Nicholas Malfitano May 4, 2016, 2:59pm


PHILADELPHIA -- The U.S. Court of Appeals for the Third Circuit ruled Thursday that Travelers Casualty & Surety Co. of America overcame an appeal from the Milton Regional Sewer Authority in a breach of contract lawsuit.

Judge Anthony J. Scirica authored an opinion on behalf of himself and fellow judges Joseph A. Greenaway Jr. and Jane R. Roth, explaining the right-to-cure provision of a contract between Milton and Travelers was not followed, and Milton had no right under state law to violate that same right-to-cure provision.

On July 25, 2011, Milton entered into a construction contract with Ankiewicz Enterprises for a public works project, which was secured by a performance bond issued by Travelers.

Milton’s contract with Ankiewicz contains several provisions specifying when and how Milton could terminate the contract. Specifically, the portion relevant to the instant appeal is commonly referred to as a “right-to-cure” provision.

Such a provision states: “[Ankiewicz’s] services will not be terminated if [Ankiewicz] begins within seven days of receipt of notice of intent to terminate to correct its failure to perform and proceeds diligently to cure such failure within no more than 30 days of receipt of said notice.”

The bond also contained a provision stating no obligation could arise for Travelers if Milton failed to comply with the terms of its contract with Ankiewicz, including the right-to-cure provision.

After the paperwork was finalized, Ankiewicz began working on the project to the dissatisfaction of Milton shortly thereafter, according to the lawsuit. On Feb. 20, 2012, Milton sent a letter to Ankiewicz ordering it to suspend work on the project, while Ankiewicz responded four days later, on Feb. 24, offering to correct any failures in the work it had performed.

On Feb. 28, Milton rejected the offer, prohibiting Ankiewicz from performing any more work under the contract. After a subsequent meeting, Milton terminated the contract without affording Ankiewicz an opportunity to fix its allegedly defective work.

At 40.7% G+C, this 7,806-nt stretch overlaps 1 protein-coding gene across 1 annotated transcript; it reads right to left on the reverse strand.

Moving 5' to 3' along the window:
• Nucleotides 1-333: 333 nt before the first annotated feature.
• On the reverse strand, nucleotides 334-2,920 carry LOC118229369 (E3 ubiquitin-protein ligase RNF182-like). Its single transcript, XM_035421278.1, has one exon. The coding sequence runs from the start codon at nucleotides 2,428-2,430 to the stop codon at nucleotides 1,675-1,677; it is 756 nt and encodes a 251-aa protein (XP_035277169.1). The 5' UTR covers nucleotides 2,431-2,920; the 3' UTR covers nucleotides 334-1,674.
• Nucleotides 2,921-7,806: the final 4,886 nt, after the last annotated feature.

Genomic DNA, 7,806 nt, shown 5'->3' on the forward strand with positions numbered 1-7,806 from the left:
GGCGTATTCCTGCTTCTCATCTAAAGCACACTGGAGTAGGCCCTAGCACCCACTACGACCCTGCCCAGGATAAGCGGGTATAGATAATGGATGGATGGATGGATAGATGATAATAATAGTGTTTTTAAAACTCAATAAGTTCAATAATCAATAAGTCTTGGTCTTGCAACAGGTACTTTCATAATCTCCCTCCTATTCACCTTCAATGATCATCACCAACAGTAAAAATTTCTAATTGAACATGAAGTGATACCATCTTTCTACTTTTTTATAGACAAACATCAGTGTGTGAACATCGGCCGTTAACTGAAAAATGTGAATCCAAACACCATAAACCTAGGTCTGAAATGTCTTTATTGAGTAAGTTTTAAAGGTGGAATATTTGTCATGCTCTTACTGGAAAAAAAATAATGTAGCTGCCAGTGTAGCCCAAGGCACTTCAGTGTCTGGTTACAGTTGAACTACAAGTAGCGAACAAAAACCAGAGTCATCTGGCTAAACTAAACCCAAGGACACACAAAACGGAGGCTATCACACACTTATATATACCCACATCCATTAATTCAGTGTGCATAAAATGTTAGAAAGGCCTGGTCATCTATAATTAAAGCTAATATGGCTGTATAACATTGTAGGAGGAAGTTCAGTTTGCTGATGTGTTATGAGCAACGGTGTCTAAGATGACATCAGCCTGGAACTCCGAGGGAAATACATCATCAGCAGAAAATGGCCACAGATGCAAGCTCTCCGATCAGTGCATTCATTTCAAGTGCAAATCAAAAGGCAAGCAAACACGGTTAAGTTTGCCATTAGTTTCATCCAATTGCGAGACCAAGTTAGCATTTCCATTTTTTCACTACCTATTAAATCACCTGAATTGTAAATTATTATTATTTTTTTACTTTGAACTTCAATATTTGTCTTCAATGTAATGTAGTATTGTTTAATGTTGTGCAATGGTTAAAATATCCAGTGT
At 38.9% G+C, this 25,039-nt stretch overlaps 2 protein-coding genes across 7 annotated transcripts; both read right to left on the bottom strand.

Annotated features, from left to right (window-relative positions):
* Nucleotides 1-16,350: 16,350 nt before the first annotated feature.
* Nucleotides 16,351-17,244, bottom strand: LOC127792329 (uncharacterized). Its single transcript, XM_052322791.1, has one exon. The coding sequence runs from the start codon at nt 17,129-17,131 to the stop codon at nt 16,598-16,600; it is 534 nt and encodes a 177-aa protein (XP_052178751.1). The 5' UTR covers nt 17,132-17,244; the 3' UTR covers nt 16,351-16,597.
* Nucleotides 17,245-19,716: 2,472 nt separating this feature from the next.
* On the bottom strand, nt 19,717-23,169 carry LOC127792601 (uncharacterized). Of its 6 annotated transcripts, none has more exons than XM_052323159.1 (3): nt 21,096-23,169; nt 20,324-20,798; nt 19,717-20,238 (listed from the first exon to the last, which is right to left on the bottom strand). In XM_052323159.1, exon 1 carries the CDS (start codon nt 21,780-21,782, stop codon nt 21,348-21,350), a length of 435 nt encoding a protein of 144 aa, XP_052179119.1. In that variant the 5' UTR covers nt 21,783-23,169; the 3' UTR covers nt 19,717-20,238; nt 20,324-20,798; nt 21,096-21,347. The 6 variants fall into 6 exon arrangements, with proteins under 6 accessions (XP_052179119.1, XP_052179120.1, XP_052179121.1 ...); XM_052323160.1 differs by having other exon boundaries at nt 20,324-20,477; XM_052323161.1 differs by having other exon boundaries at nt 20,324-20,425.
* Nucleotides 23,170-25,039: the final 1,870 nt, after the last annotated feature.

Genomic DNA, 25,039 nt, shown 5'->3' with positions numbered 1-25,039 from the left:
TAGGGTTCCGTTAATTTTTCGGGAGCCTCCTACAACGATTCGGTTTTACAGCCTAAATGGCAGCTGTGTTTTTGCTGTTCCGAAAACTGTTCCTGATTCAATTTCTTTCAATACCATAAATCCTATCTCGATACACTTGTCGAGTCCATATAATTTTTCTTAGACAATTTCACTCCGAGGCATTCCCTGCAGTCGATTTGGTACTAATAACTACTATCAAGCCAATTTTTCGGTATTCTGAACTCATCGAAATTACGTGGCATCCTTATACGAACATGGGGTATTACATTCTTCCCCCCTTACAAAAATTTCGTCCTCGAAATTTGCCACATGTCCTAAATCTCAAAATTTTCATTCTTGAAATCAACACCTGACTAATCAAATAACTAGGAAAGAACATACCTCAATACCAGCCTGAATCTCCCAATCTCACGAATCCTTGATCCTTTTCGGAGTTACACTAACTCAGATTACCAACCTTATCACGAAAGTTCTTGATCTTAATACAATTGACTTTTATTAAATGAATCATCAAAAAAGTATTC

Milton then hired another construction firm to complete the project, incurring additional costs as a result. Milton asserted a bond claim against Travelers for these additional costs, and after Travelers refused to reimburse, Milton filed a complaint in state court. Travelers removed the case to federal court, and moved to dismiss the complaint.

Scirica said, “The District Court granted Travelers’ motion to dismiss. Its opinion included two separate holdings. First, the court held Milton did not follow the right-to-cure provision of the contract. That holding is not on appeal. Second, the court held Milton had no valid reason under Pennsylvania law to violate the right-to-cure provision. It acknowledged Pennsylvania allows parties to violate right-to-cure provisions in cases of an extreme breach.”

Scirica added the district court decided Milton “failed to plead that Ankiewicz materially breached the contract such that the material breach would excuse [Milton] from complying with the contractually agreed to termination procedures.”

Since Milton “failed to comply with the terms of the contract, Travelers’ obligation under the bond was not triggered, and the complaint against Travelers was dismissed with prejudice,” the judge said.

“The Supreme Court of Pennsylvania… recognized that, when one contracting party defrauds the other, the breach ‘is so fundamentally destructive, it understandably and inevitably causes the trust which is the bedrock foundation and veritable lifeblood of the parties’ contractual relationship to essentially evaporate.’ Thus, there is no need to allow for a right to cure in such instances,” Scirica wrote.

Scirica pointed out Milton’s complaint does not allege a breach of that severity, merely a poor performance on the part of Ankiewicz.

“Unlike fraud, poor performance is not incurable. In fact, Ankiewicz demonstrated its willingness to cure its deficiencies if given the chance, and Milton admits another party was able to complete the project,” he wrote.

Scirica reiterated the intent of right-to-cure provisions being to give contractors the opportunity to correct unsatisfactory work before their contracts are terminated, and Pennsylvania law requires “a more severe breach” before a contract’s parties could violate right-to-cure provisions.

“Because Milton’s complaint does not allege such a breach, the District Court correctly held it had no valid reason to violate the right-to-cure provision of its contract. Accordingly, Travelers’ obligation under the bond was not triggered, and the complaint against it was properly dismissed,” the judge wrote.

The appellant is represented by Preston L. Davis of Davis Davis & Kaar in Milton.

The appellee is represented by L. John Vassalotti, Patrick R. Kingsley and Benjamin E. Gordon of Stradley Ronon Stevens & Young in Philadelphia.

U.S. Court of Appeals for the Third Circuit case 14-4575

U.S. District Court for the Middle District of Pennsylvania case 4:13-cv-02786

From the Pennsylvania Record: Reach Courts Reporter Nicholas Malfitano at nickpennrecord@gmail.com.

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Superior Court of Pennsylvania
Harrisburg, PA 17120, United States
Harrisburg, PA 17120

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